by Cori Hilsgen
Kennedy staff members are working with fifth- and sixth-grade students in the Advancement Via Individual Determination program to help prepare students for their futures.
Three Kennedy teachers and principal Dr. Judy Nagel trained for the program last summer. They currently have three AVID classrooms, but they can use and implement some of the strategies in all of the fifth- and sixth-grade classrooms.
The AVID program is part of the district’s five-year strategic plan, which now guides all of its work. It also ties in with its mission of preparing, engaging, educating, empowering and inspiring all students. AVID also connects with new legislation for world’s best work force.
The program brings research-based curriculum and strategies to schools from the elementary to post-secondary levels. AVID focuses on providing academic and social support, especially to students most under-represented in post-secondary schools.
While holding students accountable to high standards, the program focuses on what needs to be done at the middle-school level to better prepare for the high-school level and to better prepare for the post-secondary environment.
During this first year of the program, Kennedy students are learning note-taking strategies. Faculty and staff at Kennedy are focusing on an organizational system for the students. Although students have always been working on organizational systems and processes, teachers are now teaching it in a different way or adding some elements to it.
While students organize their agendas or planners, note-taking strategies are taught during their math, science and social-studies classrooms and more. Nagel said other specific instructional strategies will be added later.
She said students are taught two-column note taking. This is a strategy used to help students learn how to organize their material and important information from classes so they can then use that information to review their notes and/or prepare for tests.
One element of the program focuses on promoting a scholarly and academic environment where all students are planning and seeing their future. They plan for what their future would look like and work on those skills and strategies at the elementary level.
Students plan for what they will be doing after high school and prepare to attend a college or technical college for what would be the next level. They plan for skills they will need in an academic environment.
Nagel said they have really started to promote a more scholarly or academic environment at Kennedy, to help encourage students to talk about and think about their futures. In the Media Center, they have started a career center with information about colleges and universities. Posters, pennants and banners from various colleges and universities are now hanging on walls around the school.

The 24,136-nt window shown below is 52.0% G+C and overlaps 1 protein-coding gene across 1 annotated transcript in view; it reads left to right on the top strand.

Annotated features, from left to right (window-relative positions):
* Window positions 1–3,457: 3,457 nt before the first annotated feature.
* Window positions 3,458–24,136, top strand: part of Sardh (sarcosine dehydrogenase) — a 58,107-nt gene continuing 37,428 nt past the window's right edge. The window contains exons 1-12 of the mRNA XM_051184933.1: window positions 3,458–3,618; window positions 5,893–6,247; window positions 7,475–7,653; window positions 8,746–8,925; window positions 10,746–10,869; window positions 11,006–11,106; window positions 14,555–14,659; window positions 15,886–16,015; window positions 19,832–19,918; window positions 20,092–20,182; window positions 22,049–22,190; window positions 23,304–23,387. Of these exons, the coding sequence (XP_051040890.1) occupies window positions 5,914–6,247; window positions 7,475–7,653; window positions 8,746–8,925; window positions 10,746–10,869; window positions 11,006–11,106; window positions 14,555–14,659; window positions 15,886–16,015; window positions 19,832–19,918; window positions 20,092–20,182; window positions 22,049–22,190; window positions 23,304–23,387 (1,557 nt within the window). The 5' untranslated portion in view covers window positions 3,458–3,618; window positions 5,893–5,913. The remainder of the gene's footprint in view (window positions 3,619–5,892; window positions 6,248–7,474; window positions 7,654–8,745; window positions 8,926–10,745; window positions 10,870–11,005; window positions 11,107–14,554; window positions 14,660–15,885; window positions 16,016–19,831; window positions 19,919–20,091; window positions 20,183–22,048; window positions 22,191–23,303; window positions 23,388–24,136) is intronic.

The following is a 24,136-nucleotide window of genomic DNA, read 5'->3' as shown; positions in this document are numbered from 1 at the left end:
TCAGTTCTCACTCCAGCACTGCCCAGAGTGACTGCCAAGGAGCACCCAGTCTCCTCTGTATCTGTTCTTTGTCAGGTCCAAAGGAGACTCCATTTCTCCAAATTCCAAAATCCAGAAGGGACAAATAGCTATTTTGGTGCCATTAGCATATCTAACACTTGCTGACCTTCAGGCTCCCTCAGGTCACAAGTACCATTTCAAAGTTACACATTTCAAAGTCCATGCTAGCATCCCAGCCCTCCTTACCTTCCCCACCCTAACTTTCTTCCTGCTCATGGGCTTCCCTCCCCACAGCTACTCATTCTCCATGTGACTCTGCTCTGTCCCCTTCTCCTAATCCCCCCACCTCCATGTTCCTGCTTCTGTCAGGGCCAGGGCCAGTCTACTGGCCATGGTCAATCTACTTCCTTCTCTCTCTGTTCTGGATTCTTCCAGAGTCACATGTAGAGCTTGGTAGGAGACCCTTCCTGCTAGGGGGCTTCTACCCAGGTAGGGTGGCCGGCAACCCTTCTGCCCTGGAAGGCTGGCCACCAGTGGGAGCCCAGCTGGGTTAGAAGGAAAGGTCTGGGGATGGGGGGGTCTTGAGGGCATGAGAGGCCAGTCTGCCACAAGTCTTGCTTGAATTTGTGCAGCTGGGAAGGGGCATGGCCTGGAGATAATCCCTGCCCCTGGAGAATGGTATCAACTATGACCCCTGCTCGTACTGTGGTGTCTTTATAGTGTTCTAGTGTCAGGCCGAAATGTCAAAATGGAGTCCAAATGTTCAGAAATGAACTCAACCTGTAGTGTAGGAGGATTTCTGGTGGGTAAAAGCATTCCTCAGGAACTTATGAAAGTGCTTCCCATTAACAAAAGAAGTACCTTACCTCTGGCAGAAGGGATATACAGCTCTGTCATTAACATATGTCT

Teachers and other staff now have “All About Me” signs by their doors listing where they have gone to college or technical school or whatever. This encourages and prompts conversations about post-secondary schools and career choices.
Faculty, staff and students recently had a college and university day where everyone was encouraged to wear college and university apparel to promote the scholarly environment. Nagel said they plan to have several more of these days during the school year.
“The AVID program has been a wonderful addition to our fifth- and sixth-grade classrooms,” Nagel said. “Students, families and staff have done an excellent job working together to incorporate the foundational elements of the AVID program. We will continue to foster an academic environment where all students can begin to think about, dream and make plans for what they will do after high school, and the AVID program helps to prepare them for that.”
Eight buildings in the St. Cloud School district trained for the program this summer. Many buildings are implementing the program with fourth- and fifth-grade students. Future plans involve working with students from fourth through 12th grade.
The AVID program began in 1980 in San Diego, Calif. when English teacher Mary Catherine Swanson believed if students were willing to work hard she could teach them to be prepared for universities, during a time when many of her colleagues believed the students would not succeed.
Although Swanson began the program with many protests from her students, it led to increased abilities for organizing binders and note taking. It also increased students’ confidence levels in their abilities to have academic success and led to college admissions.
The AVID program began with 32 students and is now reaching millions of students.